If you decide to climb on the roof yourself, there are some things you can do to make things safer. A fall harness is probably smart (though I admit I haven't used one myself). Also, the most perilous part of the climb is when you are near the top of the ladder--you're way at the top and it's fairly easy for the thing to slide sideways. There's very little friction between the ladder and whatever it's leaning against. Someone holding the ladder at the bottom can do almost nothing to stop sideways slippage (or backward falling away from the wall). It helps to place the ladder well out from the wall. One guy I know built up a small place especially for placing his ladder when he gets on the roof. He attached 24" long pressure treated boards under his gutter so his ladder would lean against the boards and not the gutter. He also put small brackets on these standoffs so the ladder couldn't slip to the side. This seemed like a nice solution--it protects the gutters from being crushed or scraped by the ladder and reduces the likelihood the ladder will slip at the top.
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Old 02-02-2012, 04:25 PM   #16
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Well, since some have started the storytelling... I will pass on one that I saw...

I was walking in a connection hallway between two buildings... the level is about 3 stories up... there was a guy cleaning the window on a step ladder... he then starts jumping up and down moving the ladder to the side... I think there was someone at the bottom moving it along with the guy at the top (or he was just there to witness the guy hitting the concrete)... amazing how stupid some people can be..
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Old 02-02-2012, 04:27 PM   #17
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As for stability, I would also buy one of those extenders that hold the ladder in place better..

I can not get on the roof... the pitch is just to much...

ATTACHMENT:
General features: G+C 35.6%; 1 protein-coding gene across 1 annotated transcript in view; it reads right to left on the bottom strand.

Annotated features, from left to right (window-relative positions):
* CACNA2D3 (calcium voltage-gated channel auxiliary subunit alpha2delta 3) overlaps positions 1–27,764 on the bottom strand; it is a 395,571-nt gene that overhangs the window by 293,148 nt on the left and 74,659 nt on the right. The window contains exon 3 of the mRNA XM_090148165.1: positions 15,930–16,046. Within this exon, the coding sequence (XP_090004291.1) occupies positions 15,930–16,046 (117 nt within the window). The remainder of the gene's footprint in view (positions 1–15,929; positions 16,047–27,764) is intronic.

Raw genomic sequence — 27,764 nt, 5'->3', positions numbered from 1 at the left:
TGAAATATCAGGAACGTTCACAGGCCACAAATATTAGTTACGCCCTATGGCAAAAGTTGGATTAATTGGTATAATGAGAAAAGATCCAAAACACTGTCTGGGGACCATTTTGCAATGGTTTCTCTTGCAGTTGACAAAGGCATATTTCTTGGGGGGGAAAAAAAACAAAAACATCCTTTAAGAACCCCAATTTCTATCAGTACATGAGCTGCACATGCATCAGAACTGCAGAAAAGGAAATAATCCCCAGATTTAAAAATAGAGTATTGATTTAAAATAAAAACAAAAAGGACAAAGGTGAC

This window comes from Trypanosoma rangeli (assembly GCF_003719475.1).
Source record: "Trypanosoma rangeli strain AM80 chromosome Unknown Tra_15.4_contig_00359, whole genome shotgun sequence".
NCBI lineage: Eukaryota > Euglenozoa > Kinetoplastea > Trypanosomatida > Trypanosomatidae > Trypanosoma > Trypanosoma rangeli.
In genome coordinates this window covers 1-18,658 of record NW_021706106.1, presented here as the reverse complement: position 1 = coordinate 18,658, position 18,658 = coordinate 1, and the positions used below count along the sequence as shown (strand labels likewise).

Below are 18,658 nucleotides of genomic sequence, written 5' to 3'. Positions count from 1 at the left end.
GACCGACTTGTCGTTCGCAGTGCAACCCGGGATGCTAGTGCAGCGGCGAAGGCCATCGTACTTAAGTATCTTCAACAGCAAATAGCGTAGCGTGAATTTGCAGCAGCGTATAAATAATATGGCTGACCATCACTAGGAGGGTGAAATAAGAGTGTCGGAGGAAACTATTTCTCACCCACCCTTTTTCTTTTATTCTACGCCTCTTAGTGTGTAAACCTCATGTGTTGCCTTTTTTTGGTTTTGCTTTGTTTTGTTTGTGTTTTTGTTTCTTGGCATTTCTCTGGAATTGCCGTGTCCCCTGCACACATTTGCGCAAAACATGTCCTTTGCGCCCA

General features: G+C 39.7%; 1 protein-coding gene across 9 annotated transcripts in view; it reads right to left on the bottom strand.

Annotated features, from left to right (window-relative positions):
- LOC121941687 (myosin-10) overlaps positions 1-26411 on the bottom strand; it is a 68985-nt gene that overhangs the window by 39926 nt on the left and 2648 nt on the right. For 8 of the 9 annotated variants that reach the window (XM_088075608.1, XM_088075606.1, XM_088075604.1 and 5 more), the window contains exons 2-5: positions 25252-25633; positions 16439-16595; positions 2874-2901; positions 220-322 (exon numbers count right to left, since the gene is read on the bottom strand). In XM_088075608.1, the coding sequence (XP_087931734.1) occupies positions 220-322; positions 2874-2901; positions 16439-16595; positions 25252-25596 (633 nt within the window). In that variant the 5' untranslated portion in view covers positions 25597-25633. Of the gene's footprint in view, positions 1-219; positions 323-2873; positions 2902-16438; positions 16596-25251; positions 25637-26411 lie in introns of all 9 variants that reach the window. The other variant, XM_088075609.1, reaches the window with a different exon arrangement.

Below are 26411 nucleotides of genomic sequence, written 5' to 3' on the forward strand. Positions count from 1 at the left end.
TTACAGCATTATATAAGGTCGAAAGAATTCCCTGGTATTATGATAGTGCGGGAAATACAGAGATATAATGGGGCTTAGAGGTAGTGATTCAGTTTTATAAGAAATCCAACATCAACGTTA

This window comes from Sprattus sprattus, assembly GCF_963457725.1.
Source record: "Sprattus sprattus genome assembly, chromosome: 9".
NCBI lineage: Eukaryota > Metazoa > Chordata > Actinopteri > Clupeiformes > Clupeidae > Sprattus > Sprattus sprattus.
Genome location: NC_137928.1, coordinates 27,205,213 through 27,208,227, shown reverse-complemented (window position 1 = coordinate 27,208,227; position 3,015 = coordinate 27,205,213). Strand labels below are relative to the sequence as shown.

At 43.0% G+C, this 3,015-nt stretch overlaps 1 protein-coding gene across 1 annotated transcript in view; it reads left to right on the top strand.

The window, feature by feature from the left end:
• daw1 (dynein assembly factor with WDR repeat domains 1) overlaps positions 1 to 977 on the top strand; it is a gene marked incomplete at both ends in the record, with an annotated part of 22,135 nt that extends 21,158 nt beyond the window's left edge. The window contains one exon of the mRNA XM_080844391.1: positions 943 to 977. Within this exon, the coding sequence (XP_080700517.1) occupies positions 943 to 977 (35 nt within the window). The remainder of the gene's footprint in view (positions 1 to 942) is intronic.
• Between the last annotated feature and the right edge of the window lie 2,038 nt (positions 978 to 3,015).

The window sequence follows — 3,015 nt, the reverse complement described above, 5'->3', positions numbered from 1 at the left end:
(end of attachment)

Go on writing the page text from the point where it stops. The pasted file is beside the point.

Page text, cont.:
The other suggestion that I got from my sister.... just have the gutters taken off the second floor... Not sure if I want to do that... but it is a thought...
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Old 02-02-2012, 04:34 PM   #18
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I've seen or heard of a long stiff pipe with a "U" at the top that you attach to a hose and then the water pressure is used to clean out the gutters. Would something like that work and be safer than getting up on a ladder?
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Old 02-02-2012, 04:35 PM   #19
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I'm with those folks who favor gutter guards. I bought 'em and they've worked very well. I did get up there this year to brush debris off the top of ours
I haven't had to do that, and wouldn't want to (especially later on after one grows older). it seems to me that in my local Ace hardware I saw some sort of long handled broom-like device for doing that without climbing up on a ladder.
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Old 02-02-2012, 04:44 PM   #20
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I've seen or heard of a long stiff pipe with a "U" at the top that you attach to a hose and then the water pressure is used to clean out the gutters. Would something like that work and be safer than getting up on a ladder?

I do not think that would work for a two story... and pine needles are not the same as leaves....


BUT.... I just found this... might have to look into this as an option... much safer...

Ultimate Rain Gutter Cleaning Tool